Vanity Fair’s Michael Wolff explores the phenomenon of the newspaper industry’s sudden spate of billionaire suitors, and gets off a couple of classic lines like this one:
In this public-utility age of newspapers, the institutional blandness which resulted—reporters themselves, once clever and disreputable, became something like public-service employees, seeing themselves with the beleaguered virtue of schoolteachers—helped turn newspapers into a medium for old people (newspapers are for people who remember newspapers).
And while I agree with Wolff’s take on the industry, I don’t think journalists dread the prospect of working for a billionaire owner nearly as much as Wolff thinks they do:
This leaves the billionaire option. In essence, news, or publicity, that true currency of our time, is worth more to newsmakers—and every billionaire is a newsmaker who associates with other newsmakers—than to investors (and perhaps even to news consumers). So at the end of the day theirs will be the winning bid.
For journalists, who as the industry has contracted have become ever more ethically self-righteous, this is the ultimate nightmare scenario (save only for going out of business itself). To be owned and operated by somebody who has juice in the game—who might get value out of what the paper writes or whom it writes about and how—contradicts the whole point of contemporary journalism.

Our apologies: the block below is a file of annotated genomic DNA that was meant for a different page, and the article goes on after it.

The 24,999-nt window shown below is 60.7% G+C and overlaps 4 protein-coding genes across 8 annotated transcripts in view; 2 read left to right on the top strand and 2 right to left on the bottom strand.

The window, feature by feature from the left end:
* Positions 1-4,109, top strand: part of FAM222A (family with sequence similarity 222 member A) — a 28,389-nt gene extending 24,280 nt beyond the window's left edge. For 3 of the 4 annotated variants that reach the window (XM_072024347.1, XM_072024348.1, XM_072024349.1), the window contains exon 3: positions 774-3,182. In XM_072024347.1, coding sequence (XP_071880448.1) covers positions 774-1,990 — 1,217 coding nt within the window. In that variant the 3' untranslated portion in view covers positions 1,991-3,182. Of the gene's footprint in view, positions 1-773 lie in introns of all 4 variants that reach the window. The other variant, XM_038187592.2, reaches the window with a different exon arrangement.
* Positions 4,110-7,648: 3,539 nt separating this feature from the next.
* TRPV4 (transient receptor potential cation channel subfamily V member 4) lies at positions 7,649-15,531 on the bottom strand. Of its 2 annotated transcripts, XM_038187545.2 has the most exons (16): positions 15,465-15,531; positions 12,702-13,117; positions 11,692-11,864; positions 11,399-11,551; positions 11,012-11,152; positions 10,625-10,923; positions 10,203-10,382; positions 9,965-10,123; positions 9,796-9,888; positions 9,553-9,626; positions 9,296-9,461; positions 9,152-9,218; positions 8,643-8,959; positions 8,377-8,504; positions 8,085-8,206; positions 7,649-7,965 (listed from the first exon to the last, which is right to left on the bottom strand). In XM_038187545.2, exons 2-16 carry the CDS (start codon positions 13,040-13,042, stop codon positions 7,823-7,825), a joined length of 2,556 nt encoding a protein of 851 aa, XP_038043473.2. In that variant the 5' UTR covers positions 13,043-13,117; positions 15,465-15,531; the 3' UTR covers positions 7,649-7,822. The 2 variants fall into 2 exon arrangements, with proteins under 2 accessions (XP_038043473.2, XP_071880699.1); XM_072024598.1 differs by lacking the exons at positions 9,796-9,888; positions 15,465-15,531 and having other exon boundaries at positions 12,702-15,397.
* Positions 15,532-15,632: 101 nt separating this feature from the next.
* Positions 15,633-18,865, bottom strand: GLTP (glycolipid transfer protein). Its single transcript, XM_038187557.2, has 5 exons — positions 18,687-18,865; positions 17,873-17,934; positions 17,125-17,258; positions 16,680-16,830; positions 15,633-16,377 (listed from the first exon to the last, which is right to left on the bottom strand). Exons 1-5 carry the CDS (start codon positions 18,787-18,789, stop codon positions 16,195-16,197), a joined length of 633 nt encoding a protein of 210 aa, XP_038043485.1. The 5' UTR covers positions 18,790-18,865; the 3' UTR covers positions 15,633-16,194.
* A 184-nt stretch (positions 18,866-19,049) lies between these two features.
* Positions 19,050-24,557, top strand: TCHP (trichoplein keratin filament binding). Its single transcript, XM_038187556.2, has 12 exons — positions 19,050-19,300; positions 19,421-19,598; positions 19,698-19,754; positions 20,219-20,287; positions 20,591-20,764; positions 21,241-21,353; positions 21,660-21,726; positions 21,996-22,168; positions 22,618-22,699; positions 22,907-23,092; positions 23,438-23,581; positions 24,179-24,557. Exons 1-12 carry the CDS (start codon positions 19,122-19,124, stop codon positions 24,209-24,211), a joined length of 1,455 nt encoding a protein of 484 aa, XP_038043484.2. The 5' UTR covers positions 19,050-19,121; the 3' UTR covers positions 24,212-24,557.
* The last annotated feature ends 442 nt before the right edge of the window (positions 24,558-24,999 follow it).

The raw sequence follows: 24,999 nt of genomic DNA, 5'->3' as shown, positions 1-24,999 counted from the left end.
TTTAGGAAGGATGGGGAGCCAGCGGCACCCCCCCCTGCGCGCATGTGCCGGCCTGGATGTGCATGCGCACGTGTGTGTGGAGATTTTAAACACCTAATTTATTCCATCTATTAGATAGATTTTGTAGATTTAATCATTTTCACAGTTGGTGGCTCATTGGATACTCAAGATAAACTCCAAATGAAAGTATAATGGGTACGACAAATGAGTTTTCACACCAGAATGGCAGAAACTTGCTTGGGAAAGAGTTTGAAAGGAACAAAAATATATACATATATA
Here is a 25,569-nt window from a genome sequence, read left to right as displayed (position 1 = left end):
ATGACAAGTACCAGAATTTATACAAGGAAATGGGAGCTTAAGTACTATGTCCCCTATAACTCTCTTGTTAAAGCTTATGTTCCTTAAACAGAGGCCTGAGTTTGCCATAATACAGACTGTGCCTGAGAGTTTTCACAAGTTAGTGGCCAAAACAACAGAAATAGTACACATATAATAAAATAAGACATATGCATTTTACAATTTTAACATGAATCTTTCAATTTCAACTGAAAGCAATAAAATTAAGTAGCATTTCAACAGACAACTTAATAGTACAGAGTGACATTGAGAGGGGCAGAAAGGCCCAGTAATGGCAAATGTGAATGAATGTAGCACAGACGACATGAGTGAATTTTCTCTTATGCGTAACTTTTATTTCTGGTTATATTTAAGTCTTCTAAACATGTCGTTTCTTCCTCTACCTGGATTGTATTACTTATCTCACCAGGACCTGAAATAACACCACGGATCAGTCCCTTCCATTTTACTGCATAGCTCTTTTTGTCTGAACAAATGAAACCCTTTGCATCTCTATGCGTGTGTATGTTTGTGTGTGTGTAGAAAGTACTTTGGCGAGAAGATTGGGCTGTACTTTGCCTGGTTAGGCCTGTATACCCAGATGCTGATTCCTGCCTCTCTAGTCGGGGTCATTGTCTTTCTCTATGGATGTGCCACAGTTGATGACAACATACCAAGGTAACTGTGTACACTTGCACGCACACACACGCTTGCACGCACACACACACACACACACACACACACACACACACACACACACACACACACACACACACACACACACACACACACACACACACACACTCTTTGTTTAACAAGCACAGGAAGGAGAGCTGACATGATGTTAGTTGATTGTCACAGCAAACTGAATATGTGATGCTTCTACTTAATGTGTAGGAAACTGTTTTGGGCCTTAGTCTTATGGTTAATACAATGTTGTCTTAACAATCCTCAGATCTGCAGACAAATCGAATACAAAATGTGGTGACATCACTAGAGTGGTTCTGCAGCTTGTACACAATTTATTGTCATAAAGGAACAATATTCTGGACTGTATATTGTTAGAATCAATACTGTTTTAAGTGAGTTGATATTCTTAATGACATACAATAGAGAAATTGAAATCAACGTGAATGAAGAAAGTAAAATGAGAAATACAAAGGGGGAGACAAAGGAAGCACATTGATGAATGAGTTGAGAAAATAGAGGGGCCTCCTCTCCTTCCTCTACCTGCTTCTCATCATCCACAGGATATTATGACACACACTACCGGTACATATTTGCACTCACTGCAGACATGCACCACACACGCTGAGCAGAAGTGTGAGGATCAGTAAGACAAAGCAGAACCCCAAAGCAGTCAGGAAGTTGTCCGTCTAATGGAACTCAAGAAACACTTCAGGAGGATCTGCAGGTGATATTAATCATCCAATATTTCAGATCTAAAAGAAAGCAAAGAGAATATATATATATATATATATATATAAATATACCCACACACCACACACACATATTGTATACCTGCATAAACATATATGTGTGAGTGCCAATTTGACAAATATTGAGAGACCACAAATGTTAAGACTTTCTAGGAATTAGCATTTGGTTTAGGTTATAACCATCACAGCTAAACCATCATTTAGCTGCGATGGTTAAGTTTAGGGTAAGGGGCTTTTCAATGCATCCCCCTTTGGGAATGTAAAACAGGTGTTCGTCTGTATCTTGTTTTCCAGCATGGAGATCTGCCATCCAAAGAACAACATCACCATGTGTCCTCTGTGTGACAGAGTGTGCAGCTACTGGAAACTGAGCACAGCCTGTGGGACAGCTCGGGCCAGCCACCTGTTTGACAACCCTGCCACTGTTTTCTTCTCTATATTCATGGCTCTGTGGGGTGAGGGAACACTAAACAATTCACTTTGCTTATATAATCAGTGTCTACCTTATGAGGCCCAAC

I think that’s only true of pro-business billionaires like former GE chief Jack Welch, who is reported to be interested in buying the Boston Globe. That prospect must have the lefties at the Globe positively terrified.
On the other hand, what about liberal billionaires like David Geffen, who is mulling the purchase of the LA Times and who recently told the Wall Street Journal, “I’m not interested in buying things simply to make money. I’m interested in doing something that’s going to be valuable for the community, where I can make a difference… I would devote my resources to building a first-class national newspaper.”
A liberal billionaire who professes not to be interested in making money, who says he wants to “devote [his] resources” to “mak[ing] a difference” in the community? It seems intuitive that journalists who have liberal political leanings and vote Democrat – most journalists, that is – would love to have an owner like that.